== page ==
20/Dec/2015 // 761 Viewers
Adams Oshiomhole, Governor of Edo State
Back in 2008 when the government of Prof. Oserheimen Osunbor was sacked via a high court judgement in Benin City the capital city of Nigeria's oldest state, our joy knew no bounds. We celebrated the unceremonious exit of the Peoples' Democratic Party from power considering its abysmal failure in Edo State. Under Comrade Adams Oshiomhole, Edo State, we opined, would do better by bringing the dividends of democracy to the people calling to mind his days as a labour leader.
Party then did not matter to me because I remained non-partisan. All that mattered to me was a credible candidate with credible promises irrespective of the political party under whose platform he/she contested. Comrade Adams Oshiomhole became my preferred candidate to lead Edo State at the period under sad review.
Little was known to me about the defunct ACN party programmes but since he championed the cause of workers in his labour days gave him that magnetic pull. His supporters had no iota of doubt that he understood the plight of the common man whose cause like I said before he had championed by fighting and standing toe-to-toe with government during the dark days of military rule in Nigeria.
Comrade Oshiomhole's ascension to power was greeted with pomp and pageantry and I could recall from dim memory his maiden speech that he would not only be a field governor but will run a government driven by accountability. Like a Bible verse in the New Testament Adams did expressly say that he had not come to bring peace but division by setting the people against their leaders who while working with him in the day-to-day administration of Edo State will be made to give a regular account of their stewardship to their people. This was heartwarming, a Messiah, we said, had come in the long run to reposition the state in the path of socio-politico development and economic prosperity.
Governor Adams Oshiomhole was lauded in these while the indigenes of Edo State all looked forward to the future with pride in the hope that he would fight doggedly to restore the state's lost glory but little did I know we were wallowing in the pool of ignorance.
The first deafening salvo he fired was the increase in tuition fees at my Alma Mater, the then Edo State University, Ekpoma by making the cost of education there prohibitive. Amidst protests he engaged the reverse gear. Today, reports reaching us from home say plans are again in top gear to increase the tuition fees by as much as 200 percent. This, I dare say, is outrageous!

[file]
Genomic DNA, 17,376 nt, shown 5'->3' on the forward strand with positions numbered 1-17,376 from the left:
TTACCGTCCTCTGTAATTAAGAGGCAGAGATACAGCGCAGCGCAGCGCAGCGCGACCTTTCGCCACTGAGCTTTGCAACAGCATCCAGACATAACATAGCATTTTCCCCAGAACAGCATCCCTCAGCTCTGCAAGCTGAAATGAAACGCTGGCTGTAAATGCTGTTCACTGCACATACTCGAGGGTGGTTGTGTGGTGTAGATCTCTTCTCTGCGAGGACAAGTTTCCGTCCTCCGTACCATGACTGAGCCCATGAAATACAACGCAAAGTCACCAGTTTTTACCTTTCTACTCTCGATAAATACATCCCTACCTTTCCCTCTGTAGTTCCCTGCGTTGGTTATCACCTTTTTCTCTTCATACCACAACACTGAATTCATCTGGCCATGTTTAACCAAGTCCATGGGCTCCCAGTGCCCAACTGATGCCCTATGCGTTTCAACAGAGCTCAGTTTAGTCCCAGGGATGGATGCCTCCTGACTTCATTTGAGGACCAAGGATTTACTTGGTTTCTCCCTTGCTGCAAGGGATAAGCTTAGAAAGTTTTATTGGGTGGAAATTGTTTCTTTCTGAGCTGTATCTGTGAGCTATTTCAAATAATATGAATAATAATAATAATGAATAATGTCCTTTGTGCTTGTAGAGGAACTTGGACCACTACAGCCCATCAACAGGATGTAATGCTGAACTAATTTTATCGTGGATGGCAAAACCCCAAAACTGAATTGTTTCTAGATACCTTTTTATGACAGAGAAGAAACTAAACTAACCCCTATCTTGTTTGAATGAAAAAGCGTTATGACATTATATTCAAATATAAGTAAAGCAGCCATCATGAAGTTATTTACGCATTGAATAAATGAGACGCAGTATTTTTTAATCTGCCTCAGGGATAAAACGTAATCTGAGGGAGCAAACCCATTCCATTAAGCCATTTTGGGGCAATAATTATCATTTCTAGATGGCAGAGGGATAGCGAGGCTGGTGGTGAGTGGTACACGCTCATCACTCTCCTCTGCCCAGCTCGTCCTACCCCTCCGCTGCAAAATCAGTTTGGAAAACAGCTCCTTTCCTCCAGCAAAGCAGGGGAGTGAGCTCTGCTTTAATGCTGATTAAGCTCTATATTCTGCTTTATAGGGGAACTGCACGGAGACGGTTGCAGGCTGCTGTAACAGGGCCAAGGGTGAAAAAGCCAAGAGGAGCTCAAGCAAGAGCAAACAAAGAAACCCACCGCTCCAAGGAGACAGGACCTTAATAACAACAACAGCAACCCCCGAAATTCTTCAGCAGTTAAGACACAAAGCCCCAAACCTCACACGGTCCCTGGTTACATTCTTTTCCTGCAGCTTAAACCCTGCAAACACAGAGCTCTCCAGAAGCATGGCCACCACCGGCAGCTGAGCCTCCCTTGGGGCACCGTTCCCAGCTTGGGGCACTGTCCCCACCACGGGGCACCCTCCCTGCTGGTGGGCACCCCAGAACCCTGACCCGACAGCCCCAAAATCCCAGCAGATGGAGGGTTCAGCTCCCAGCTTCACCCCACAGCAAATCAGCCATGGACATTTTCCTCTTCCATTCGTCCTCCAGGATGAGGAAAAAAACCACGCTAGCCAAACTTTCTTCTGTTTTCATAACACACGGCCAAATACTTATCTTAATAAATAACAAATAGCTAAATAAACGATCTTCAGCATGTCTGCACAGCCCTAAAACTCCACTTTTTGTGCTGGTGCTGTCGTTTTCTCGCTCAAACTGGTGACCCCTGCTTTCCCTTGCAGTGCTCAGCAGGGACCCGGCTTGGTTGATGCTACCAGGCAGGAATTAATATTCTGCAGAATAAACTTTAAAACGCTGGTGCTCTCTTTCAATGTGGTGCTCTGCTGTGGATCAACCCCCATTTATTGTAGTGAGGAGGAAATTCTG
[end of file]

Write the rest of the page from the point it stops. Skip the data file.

Iyoha John Darlington
Edo State during my growing up days enjoyed the prestige of being the most educationally advantaged state in Nigeria followed by Ogun State but because of certain outrageous educational policies of the state government we have been ruefully displaced. Our state has been reduced to a shadow of its former self with its indigenes thrown out of schools. Of course, we all know and feel the negative impact on the people which this writer shall not touch on.
In the area of roads rehabilitation, Oshiomhole is often erroneously said to have outdone Napoleon Bonaparte. This sickens me to the stomach a great deal. Is he leaving Edo State better than where he met it? If you ask me, frankly, my response will doubtless not be in the affirmative. How accessible are our rural areas from the capital city, Benin City? On this score, you will agree with me he has failed woefully.
Many rural communities in Edo State today still depend on water sourced from ponds and streams as the state Water Board has become moribund thereby making potable water an elusive dream. What we have in Edo State today, reports say, are nothing short of dry taps and this again is very disheartening! What would it have cost the state government to revitalise and resuscitate the state Water Board to provide potable water for the indigenes of the state? The outgoing governor has a serious case to answer here if he needs reminding as water remains one of the basic necessities of life.